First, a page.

…but instead (once the initial pain settled) I modified my approach.
Here’s some ways I reduced aggravation of Golfer’s Elbow when training BJJ and Judo:
- Chose No-Gi wherever possible
- Opted for pulling guard instead of trying to fight my Judo game
- Stopped any collar-drags
- Avoided spider guard, collar chokes, etc… and instead aimed for arm-drags, under-hooks, Darces, etc
- Let go of the fucking Gi!
[I’d still get a little pain the next day, but nothing like it was]
2. Improve strength in the muscle-tendon unit by using heavy slow resistance training
Once the initial flare-up had settled, it was time to introduce a progressive loading program
The key principle here is that you can’t fix the areas of tendon degeneration…
…but with a good progressive loading program you can strengthen the remaining good tissue so that you’re even stronger than when you started
[this research has shown that even if you have tendon degeneration you end up with more good tissue than when you started]
When it comes to tendinopathy you treat the doughnut, not the hole
The goal of this phase is to develop muscle and tendon strength BUT adjusting programming to take into consideration the underlying pathology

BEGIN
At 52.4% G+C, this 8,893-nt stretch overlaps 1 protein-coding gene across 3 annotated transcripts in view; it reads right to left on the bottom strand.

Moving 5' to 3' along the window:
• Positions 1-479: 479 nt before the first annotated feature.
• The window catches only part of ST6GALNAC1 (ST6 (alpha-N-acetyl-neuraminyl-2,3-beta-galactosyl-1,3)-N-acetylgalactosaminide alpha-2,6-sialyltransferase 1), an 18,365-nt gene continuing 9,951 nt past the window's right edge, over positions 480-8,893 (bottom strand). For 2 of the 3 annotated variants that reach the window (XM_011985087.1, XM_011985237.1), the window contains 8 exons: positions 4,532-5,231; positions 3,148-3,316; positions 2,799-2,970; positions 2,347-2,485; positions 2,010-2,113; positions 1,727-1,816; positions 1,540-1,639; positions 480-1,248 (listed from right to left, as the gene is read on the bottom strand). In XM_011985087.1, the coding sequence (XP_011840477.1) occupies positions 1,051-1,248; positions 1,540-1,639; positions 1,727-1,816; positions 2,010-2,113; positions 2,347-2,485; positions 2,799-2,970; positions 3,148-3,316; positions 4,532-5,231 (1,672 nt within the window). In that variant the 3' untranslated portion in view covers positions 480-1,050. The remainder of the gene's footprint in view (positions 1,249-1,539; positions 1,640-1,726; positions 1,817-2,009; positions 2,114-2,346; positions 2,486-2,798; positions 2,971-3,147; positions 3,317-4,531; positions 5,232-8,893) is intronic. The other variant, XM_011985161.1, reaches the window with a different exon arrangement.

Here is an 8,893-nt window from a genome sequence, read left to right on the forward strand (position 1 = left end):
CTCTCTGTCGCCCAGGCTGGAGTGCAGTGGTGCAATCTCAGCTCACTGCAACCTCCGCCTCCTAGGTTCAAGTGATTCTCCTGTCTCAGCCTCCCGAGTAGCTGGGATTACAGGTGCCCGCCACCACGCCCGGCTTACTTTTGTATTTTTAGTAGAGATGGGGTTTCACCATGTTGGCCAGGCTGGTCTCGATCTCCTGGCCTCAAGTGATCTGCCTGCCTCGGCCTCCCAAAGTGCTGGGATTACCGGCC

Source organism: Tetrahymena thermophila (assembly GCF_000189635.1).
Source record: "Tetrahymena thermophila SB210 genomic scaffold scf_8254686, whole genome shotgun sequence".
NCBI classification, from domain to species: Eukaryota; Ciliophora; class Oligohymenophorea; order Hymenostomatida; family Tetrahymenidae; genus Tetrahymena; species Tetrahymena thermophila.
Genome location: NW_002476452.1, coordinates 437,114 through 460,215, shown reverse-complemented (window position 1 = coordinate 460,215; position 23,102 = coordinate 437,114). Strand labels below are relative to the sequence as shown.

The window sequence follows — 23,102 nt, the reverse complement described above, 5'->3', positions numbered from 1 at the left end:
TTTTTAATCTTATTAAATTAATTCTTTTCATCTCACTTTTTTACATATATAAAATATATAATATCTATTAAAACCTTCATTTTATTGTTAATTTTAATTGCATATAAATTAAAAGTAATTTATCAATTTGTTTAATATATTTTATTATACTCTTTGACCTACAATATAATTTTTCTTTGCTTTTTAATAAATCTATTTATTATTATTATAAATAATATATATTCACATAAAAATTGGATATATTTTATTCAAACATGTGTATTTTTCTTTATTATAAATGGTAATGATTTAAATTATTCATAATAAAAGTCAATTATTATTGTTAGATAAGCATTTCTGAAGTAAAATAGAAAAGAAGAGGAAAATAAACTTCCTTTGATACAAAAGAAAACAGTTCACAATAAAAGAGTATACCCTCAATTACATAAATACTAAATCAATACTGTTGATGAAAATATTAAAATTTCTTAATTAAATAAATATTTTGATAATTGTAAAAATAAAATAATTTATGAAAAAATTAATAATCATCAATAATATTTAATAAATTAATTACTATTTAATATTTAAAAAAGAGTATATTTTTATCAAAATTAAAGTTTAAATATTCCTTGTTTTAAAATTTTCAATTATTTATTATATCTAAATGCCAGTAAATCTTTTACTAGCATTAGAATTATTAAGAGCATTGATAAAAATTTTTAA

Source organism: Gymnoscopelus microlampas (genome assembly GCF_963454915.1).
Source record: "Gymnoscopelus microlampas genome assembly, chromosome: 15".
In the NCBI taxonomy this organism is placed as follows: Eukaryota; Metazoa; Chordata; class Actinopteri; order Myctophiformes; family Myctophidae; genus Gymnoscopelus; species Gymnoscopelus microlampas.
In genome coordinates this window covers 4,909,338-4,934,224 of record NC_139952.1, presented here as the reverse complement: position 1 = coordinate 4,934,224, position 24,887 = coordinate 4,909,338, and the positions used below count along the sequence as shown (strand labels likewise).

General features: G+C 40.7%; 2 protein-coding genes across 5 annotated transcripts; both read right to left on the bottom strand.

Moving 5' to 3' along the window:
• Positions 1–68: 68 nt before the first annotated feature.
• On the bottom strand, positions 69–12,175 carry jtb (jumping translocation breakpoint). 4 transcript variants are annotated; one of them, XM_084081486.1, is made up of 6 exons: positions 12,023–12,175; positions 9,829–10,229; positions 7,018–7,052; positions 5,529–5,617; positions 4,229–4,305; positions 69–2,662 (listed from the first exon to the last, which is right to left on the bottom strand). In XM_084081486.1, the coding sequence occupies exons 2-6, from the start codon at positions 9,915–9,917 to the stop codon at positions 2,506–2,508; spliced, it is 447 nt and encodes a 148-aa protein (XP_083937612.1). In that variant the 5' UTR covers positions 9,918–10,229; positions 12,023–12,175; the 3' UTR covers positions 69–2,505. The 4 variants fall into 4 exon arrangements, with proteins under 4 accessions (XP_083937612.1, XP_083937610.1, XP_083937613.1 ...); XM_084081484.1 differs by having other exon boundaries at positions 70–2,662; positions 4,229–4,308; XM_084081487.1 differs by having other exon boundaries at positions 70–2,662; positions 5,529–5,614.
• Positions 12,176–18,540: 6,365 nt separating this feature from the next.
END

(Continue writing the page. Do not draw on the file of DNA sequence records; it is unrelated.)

But here’s a point I cannot emphasise enough:
It’s not just about the specific exercises… it’s about how they are programmed to achieve specific effects
If you give someone an exercise to do without programming it using the FITT principle it’s like giving them a chair that only has one leg
(or telling someone to take medication without giving any info about the dosage)
So here’s the detail:
We don’t get stronger when we exercise…
…we get stronger IF we give our body an appropriate dosage of stress AND then allow adequate time for rest and recovery:
It’s in the downtime that we adapt and grow back stronger.
[constant stress damages, intermittent stress strengthens]
For tendons, we need to give them 48-72 hrs between sessions:
This also gives an opportunity to monitor whether our intensity is appropriate…
You get stronger by lifting heavy weight.
Tendons don’t like change. Our goal here is to back things off and then sneak back up on it.